As we walk, Trudie familiarizes us with the heritage property owned by the Bouchards since 1902. “Great-grandpa was a winemaker; Grandma, a cheese maker. Our ancestors cleared the hillside, planting fruit, vegetables, walnut and chestnut trees, which still stand. Great-grandpa’s grapes produced the valley’s finest wines, still used for wines and juice. Today, we live in their 1912 farmhouse, and for 30 years have organically grown crops in much the same way they did then.”
Wandering extensive hillside gardens, we touch and sniff herbs of every description. “We cultivate, harvest and process over 75 varieties of fresh herbs, and heirloom tomatoes,” Trudie beams. “Here, we live our beliefs and, three years ago, turned our lifestyle into a business.”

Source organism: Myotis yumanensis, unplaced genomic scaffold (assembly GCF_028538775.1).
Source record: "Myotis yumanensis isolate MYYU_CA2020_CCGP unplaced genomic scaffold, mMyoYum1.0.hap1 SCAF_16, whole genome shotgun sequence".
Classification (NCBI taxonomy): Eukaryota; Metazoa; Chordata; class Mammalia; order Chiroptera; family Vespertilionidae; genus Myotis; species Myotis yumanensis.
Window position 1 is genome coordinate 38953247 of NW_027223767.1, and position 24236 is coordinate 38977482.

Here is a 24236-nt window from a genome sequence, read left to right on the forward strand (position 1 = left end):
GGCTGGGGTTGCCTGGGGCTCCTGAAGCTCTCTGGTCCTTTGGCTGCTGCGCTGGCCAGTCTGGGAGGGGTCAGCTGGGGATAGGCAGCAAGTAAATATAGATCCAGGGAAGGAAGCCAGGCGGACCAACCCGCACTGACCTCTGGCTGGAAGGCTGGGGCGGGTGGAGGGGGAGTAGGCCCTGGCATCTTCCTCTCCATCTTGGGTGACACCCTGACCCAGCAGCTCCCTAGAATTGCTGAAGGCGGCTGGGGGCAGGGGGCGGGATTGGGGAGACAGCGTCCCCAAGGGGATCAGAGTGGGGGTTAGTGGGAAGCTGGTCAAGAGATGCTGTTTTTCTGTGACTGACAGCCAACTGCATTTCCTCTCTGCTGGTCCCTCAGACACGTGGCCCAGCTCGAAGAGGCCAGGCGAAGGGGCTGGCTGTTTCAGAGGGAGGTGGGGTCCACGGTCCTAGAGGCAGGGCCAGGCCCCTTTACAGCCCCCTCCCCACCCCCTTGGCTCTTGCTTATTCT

In the heritage-style barn, we find Claude decked out in a spotless white chef’s uniform, preparing a tearoom lunch: blueberry balsamic cocktails to start, followed by crisp salads with yellow pear and red heirloom tomatoes, purple dragon carrots, mixed greens, red pepper - infused with Trudie’s organic herbs -and savoury pesto crostini; after that, melt-in-your-mouth beef chana masala over quinoa. From behind the counter of his sparkling commercial kitchen, Claude grins, “Our food is the freshest of seasonal produce, gathered locally. Everything’s from scratch, never the same menu twice!” Blackberry-peach pie polishes off our spectacular meal.